Examples of the material for use in the undercoating layer include polyethylene resins, polypropylene resins, acryl resins, methacryl resins, polyamide resins, vinyl chloride resins, vinyl acetate resins, phenol resins, polycarbonate resins, polyurethane resins, polyimide resins, vinylidene chloride resins, polyvinyl acetal resins, vinyl chloride-vinyl acetate copolymers, polyvinyl alcohol resins, water-soluble polyester resins, nitrocellulose, casein, gelatin, polyglutamic acid, starch, starch acetate, aminostarch, polyacrylic acids, polyacrylamides, zirconium chelate compounds, titanyl chelate compounds, titanyl alkoxide compounds, organic titanyl compounds and silane coupling agents. The thickness of the undercoating layer is generally from 0.01 to 10 μm, preferably from 0.05 to 2 μm. Examples of the method for forming the undercoating layer include blade coating method, wire bar coating method, spray coating method, dip coating method, bead coating method, air knife coating method and curtain coating method.

The charge-transporting layer may comprise the above described charge-transporting polyester for use in the first embodiment of the present invention alone or in combination with a known binder resin or other hydrazone charge-transporting materials, triarylamine charge-transporting materials, stilbene charge-transporting materials, etc. The binder resin for use herein is preferably substantially electrically-insulative (having a electrical resistivity of higher than 1010 Ωcm) and compatible with the charge-transporting polyester.

Examples of the binder resin include known resins such as polycarbonate resins, polyester resins, methacrylic resins, acrylic resins, polyvinyl chloride resins, polyvinylidene chloride resins, polystyrene resins, polyvinyl acetate resins, styrene-butadiene copolymers, vinylidene chloride-acrylonitrile copolymers, vinyl chloride-vinyl acetate copolymers, vinyl chloride-vinyl acetate-maleic anhydride copolymers, silicone resins, silicone-alkyd resins, phenol-formaldehyde resins, styrene-alkyd resins, poly-N-vinylcarbazoles and polysilanes, but are not limited thereto. Among these binder resins, polycarbonate resins comprising repeating structural units represented by the following structural formulae (IX) to (XIV) or polycarbonate resins obtained by the copolymerization of these polycarbonate resins exhibit a good compatibility with the charge-transporting polymer and thus can provide a homogeneous film that shows good properties. The weight mixing ratio of the charge-transporting polymer to the binder resin is preferably from 10:0 to 8:10. If the charge-transporting polymer is mixed with other charge-transporting materials, the ratio of the total amount of the charge-transporting polymer and the binder resin to charge-transporting material is preferably from 10:0 to 10:8. The thickness of the charge-transporting layer is generally from 10 to 50 μm, preferably from 15 to 35 μm. ##STR104##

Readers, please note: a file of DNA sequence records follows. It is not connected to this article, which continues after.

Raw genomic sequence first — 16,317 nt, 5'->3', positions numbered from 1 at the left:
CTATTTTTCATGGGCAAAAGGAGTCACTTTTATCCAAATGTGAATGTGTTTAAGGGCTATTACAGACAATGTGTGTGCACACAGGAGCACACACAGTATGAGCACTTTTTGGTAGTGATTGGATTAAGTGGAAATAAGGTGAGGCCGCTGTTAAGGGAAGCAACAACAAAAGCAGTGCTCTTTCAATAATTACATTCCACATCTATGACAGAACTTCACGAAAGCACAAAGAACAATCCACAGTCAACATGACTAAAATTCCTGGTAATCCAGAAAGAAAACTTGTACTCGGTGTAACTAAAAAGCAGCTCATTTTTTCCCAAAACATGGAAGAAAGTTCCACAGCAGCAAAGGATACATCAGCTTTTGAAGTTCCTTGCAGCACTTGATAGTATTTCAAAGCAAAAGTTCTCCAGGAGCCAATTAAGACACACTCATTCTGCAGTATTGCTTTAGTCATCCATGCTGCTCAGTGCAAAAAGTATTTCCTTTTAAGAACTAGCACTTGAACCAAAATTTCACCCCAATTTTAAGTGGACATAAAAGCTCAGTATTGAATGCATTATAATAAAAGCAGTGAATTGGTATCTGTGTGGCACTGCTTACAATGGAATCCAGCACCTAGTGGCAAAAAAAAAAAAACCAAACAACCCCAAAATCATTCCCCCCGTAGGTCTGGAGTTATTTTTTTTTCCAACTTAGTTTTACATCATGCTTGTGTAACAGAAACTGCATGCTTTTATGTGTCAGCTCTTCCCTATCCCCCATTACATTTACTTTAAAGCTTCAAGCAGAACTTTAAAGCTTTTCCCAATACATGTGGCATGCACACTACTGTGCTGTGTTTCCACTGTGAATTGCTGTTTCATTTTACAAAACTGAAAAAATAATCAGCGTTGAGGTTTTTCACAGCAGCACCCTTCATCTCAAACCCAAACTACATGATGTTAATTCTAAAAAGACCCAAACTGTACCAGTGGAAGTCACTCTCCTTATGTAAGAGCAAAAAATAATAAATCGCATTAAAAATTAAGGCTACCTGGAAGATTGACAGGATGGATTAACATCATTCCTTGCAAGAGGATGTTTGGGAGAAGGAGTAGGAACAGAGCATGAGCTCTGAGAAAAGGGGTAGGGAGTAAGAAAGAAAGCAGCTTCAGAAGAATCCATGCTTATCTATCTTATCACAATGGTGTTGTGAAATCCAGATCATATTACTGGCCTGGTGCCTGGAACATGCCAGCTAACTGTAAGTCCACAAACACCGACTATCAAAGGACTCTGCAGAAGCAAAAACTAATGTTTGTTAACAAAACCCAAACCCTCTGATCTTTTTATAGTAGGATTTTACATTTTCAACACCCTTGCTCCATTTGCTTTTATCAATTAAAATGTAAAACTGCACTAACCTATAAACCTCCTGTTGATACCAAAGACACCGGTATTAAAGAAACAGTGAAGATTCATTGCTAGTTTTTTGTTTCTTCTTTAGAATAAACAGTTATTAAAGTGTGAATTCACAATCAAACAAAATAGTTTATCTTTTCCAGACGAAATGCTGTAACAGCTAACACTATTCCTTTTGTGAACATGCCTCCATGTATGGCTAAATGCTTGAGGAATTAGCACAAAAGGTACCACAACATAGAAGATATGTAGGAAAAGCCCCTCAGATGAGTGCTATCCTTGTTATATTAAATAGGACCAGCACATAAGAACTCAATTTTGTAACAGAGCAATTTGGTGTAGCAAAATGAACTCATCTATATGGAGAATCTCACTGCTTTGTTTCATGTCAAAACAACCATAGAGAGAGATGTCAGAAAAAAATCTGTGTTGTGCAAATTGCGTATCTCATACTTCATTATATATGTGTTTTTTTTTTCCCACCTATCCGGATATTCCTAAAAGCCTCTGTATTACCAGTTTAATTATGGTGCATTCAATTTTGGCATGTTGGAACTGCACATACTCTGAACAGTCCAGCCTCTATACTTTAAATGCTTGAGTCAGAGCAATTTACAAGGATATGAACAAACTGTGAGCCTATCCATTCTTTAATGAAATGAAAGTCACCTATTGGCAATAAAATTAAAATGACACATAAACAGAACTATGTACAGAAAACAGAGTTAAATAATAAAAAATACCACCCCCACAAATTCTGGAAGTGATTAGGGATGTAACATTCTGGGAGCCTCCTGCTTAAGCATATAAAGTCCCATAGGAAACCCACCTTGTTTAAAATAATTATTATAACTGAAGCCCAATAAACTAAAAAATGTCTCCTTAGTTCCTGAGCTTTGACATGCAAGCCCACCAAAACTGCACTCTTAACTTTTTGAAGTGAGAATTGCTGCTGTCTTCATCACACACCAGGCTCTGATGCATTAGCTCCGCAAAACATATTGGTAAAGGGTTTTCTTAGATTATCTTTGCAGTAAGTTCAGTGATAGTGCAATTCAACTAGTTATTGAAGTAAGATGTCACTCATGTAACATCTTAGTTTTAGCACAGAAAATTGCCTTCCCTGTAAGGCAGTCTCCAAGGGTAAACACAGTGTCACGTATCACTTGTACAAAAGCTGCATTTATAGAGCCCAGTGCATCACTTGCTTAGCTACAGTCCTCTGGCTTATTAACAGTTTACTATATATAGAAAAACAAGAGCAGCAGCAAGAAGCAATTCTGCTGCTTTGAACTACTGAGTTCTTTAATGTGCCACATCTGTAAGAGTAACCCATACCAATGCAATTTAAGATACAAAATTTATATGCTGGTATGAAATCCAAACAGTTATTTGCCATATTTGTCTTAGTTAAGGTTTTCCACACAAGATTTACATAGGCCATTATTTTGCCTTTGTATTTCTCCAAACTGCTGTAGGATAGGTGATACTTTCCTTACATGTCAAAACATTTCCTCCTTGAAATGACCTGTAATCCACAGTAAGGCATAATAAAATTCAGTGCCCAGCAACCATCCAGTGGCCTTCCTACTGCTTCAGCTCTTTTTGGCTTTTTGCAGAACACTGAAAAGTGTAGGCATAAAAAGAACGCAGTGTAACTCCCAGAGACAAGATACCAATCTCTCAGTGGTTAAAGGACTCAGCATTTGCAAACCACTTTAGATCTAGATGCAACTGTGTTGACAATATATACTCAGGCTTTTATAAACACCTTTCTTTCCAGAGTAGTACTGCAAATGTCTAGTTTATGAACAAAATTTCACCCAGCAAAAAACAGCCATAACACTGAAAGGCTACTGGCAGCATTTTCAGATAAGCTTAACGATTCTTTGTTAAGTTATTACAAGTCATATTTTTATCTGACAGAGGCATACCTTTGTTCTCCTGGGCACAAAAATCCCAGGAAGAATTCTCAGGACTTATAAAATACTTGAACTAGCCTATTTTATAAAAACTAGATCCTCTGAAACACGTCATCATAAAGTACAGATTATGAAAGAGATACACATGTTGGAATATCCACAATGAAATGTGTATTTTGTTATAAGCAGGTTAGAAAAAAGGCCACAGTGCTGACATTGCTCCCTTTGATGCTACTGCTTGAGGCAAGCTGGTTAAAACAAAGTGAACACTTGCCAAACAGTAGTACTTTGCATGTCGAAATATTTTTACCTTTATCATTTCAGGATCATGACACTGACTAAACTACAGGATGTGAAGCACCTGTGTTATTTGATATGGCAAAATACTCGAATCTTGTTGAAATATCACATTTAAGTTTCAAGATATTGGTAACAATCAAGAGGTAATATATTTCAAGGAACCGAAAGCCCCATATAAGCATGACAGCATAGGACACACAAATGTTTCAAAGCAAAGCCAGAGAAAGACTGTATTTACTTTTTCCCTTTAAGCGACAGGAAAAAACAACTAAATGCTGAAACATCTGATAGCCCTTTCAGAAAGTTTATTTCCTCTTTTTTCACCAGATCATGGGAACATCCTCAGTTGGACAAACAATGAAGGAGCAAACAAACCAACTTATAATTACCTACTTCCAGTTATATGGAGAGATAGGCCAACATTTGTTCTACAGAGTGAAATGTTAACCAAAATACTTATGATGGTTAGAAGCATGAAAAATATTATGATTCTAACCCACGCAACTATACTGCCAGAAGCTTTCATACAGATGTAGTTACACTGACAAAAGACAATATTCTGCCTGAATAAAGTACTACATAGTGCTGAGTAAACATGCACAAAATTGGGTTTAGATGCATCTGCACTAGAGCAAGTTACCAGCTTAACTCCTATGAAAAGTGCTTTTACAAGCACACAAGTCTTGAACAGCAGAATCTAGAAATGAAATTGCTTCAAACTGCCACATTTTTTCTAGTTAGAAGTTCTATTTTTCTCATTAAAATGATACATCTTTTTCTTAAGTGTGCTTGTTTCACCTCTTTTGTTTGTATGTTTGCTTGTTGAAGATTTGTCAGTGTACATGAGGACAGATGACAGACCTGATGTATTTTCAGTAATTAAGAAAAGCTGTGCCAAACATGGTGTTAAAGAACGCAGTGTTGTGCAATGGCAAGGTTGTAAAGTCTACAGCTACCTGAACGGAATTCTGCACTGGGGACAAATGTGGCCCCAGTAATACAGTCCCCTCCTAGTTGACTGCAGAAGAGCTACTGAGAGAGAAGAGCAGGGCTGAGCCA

The charge-generating layer comprises a charge-generating material, and optionally may further comprise a binder resin. Examples of the charge-generating material include any known charge-generating materials such as bisazo pigments, phthalocyanine pigments, squarylium pigments, perylene pigments and dibromoanthanthrone pigments. Of these, the above described crystalline halogenated gallium phthalocyanine, crystalline halogenated tin phthalocyanine, crystalline hydroxygallium phthalocyanine and crystalline titanyl phthalocyanine hydrate are preferred.

The binder resin for use in the charge-generating layer may be selected from a wide variety of insulating resins. It may also be selected from the group consisting of organic photoconductive polymers such as poly-N-vinylcarbazole, polyvinyl anthracene, polyvinylpyrene and polysilane. Preferred examples of the binder resin include insulating resins such as polyvinyl butyral resins, polyarylate resins (e.g., polycondensate of bisphenol A with phthalic acid), polycarbonate resins, polyester resins, phenoxy resins, vinyl chloride-vinyl acetate copolymers, polyamide resins, acrylic resins, polyacrylamide resins, polyvinyl pyridine resins, cellulose resins, urethane resins, epoxy resins, casein, polyvinyl alcohol resins and polyvinyl pyrrolidone resins, but are not limited thereto. These binder resins may be used alone or in combination of two or more thereof.

The weight ratio of the charge-generating material to the binder resin is preferably from 10:1 to 1:10. Examples of the method for dispersing the charge-generating material in the binder resin include ball mill dispersion method, attritor dispersion method and sand mill dispersion method.

The effective grain size attained by this dispersion method is not more than 0.5 μm, preferably not more than 0.3 μm, more preferably not more than 0.15 μm. Examples of the solvent for use in the dispersion method include ordinary organic solvents such as methanol, ethanol, n-propanol, n-butanol, benzyl alcohol, methyl cellosolve, ethyl cellosolve, acetone, methyl ethyl ketone, cyclohexanone, methyl acetate, n-butyl acetate, dioxane, tetrahydrofuran, methylene chloride, chloroform, chlorobenzene, toluene, and mixtures of two or more thereof. The thickness of the charge-generating layer is generally from 0.01 to 5 μm, preferably from 0.05 to 2 μm.